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'First Non-Oxygen Breathing Animal' Accidentally Discovered by Scientists in Israel

Researchers at Tel Aviv University (TAU) have discovered what is believed to be the first “non-oxygen breathing animal”. According to a press note that was released on Tuesday, the researchers said that aerobic respiration was thought to be ubiquitous in animals. But it is now confirmed that “this is not the case.” The discovery was made by an accident, and it was found out by a team led by Dorothee Huchon, a zoologist at Tel Aviv University in Israel.


According to Huchon, Henneguya Salminicola is a parasite with less than ten cells is found in salmon muscle. During a study, the research team found that when the parasite evolves, “the animal, which is a myxozoan relative of jellyfish and corals, gave up breathing and consuming oxygen to produce energy Huchon in the note further explained the importance of this discovery as it defies science’s common assumptions about the animal world. “Our discovery shows that evolution can go in strange directions. Aerobic respiration is a major source of energy, and yet we found an animal that gave up this critical pathway,” she said.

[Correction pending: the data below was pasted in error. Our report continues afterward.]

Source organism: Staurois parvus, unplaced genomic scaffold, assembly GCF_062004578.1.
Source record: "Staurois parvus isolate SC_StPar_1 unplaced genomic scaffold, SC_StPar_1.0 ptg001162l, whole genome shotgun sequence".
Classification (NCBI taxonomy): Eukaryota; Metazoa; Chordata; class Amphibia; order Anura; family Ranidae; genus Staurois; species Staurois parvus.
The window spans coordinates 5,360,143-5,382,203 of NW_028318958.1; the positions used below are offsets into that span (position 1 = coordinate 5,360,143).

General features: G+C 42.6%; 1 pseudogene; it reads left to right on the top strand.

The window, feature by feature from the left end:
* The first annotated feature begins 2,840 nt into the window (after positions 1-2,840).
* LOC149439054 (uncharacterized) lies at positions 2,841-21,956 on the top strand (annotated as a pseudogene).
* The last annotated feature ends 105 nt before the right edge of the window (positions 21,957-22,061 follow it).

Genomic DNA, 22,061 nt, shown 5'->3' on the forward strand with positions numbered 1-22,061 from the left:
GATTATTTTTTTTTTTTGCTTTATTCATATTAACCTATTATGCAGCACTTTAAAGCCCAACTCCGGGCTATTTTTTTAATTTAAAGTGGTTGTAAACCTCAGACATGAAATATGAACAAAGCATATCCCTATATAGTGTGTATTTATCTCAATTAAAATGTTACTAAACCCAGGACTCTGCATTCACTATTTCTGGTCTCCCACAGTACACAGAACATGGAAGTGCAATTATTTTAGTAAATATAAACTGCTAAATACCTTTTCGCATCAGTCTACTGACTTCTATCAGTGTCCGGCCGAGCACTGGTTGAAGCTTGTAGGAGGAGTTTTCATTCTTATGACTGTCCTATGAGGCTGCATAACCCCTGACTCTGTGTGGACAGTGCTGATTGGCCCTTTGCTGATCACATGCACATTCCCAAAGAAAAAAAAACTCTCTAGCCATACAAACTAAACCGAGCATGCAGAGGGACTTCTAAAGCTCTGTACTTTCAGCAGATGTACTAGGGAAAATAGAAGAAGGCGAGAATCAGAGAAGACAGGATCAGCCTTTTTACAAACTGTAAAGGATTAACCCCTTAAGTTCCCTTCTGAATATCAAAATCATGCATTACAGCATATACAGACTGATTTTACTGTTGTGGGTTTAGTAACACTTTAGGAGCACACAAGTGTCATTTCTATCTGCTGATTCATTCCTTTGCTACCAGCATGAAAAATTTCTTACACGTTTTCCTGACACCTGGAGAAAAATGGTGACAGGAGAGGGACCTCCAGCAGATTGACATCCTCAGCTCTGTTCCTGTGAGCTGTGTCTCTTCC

Normally, bacteria and protozoans can survive without oxygen as they get their energy from fermentation or use other molecules like mercury or iron. Until Huchon’s discovery, it was assumed that all animals are breathing oxygen since they’re multicellular and use the oxygen to form energy. The oxygen was further captured in the mitochondria which are the powerhouse of the cell and is used to form energy. In the case of Henneguya Salminicola, the researchers at TAU discovered that the mitochondria were absent.

“While assembling the Henneguya genome, Professor Huchon found that it [the animal] did not include a mitochondrial genome,” the note read.

It is still unclear how Henneguya Salminicola generates energy but the researchers assume that the animal is drawing it from the surrounding fish cells, or it may have a different type of respiration such as oxygen-free breathing. In the concluding section of the note, the professor at TAU said the discovery bears an enormous significance for future evolutionary research.

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